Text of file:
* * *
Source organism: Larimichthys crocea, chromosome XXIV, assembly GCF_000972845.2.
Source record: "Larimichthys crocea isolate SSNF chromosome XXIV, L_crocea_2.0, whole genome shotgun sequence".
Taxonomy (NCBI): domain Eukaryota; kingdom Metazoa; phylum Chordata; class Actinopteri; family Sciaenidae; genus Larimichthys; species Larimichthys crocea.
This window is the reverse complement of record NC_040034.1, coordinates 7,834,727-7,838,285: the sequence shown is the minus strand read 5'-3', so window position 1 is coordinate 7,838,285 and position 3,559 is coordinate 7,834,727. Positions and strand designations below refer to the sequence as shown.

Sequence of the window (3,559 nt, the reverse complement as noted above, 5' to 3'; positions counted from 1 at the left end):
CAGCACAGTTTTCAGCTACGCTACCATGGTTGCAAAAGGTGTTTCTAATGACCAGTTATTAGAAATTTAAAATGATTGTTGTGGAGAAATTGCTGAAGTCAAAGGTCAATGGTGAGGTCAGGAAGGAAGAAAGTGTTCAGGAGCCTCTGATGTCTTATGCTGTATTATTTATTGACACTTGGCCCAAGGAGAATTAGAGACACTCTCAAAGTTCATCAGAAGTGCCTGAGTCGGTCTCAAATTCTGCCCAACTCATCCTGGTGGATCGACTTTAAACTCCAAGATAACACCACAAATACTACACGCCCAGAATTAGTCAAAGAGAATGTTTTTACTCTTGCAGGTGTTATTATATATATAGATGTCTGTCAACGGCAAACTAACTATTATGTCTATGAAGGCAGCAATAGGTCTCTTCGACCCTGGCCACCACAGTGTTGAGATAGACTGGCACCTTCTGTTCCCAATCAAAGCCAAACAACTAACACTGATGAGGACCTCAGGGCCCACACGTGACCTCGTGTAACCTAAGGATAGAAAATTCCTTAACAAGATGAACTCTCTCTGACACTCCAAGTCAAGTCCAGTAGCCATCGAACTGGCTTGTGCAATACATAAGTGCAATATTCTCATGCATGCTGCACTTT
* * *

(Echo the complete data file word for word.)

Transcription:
Source organism: Larimichthys crocea, chromosome XXIV, assembly GCF_000972845.2.
Source record: "Larimichthys crocea isolate SSNF chromosome XXIV, L_crocea_2.0, whole genome shotgun sequence".
Taxonomy (NCBI): domain Eukaryota; kingdom Metazoa; phylum Chordata; class Actinopteri; family Sciaenidae; genus Larimichthys; species Larimichthys crocea.
This window is the reverse complement of record NC_040034.1, coordinates 7,834,727-7,838,285: the sequence shown is the minus strand read 5'-3', so window position 1 is coordinate 7,838,285 and position 3,559 is coordinate 7,834,727. Positions and strand designations below refer to the sequence as shown.

Sequence of the window (3,559 nt, the reverse complement as noted above, 5' to 3'; positions counted from 1 at the left end):
CAGCACAGTTTTCAGCTACGCTACCATGGTTGCAAAAGGTGTTTCTAATGACCAGTTATTAGAAATTTAAAATGATTGTTGTGGAGAAATTGCTGAAGTCAAAGGTCAATGGTGAGGTCAGGAAGGAAGAAAGTGTTCAGGAGCCTCTGATGTCTTATGCTGTATTATTTATTGACACTTGGCCCAAGGAGAATTAGAGACACTCTCAAAGTTCATCAGAAGTGCCTGAGTCGGTCTCAAATTCTGCCCAACTCATCCTGGTGGATCGACTTTAAACTCCAAGATAACACCACAAATACTACACGCCCAGAATTAGTCAAAGAGAATGTTTTTACTCTTGCAGGTGTTATTATATATATAGATGTCTGTCAACGGCAAACTAACTATTATGTCTATGAAGGCAGCAATAGGTCTCTTCGACCCTGGCCACCACAGTGTTGAGATAGACTGGCACCTTCTGTTCCCAATCAAAGCCAAACAACTAACACTGATGAGGACCTCAGGGCCCACACGTGACCTCGTGTAACCTAAGGATAGAAAATTCCTTAACAAGATGAACTCTCTCTGACACTCCAAGTCAAGTCCAGTAGCCATCGAACTGGCTTGTGCAATACATAAGTGCAATATTCTCATGCATGCTGCACTTT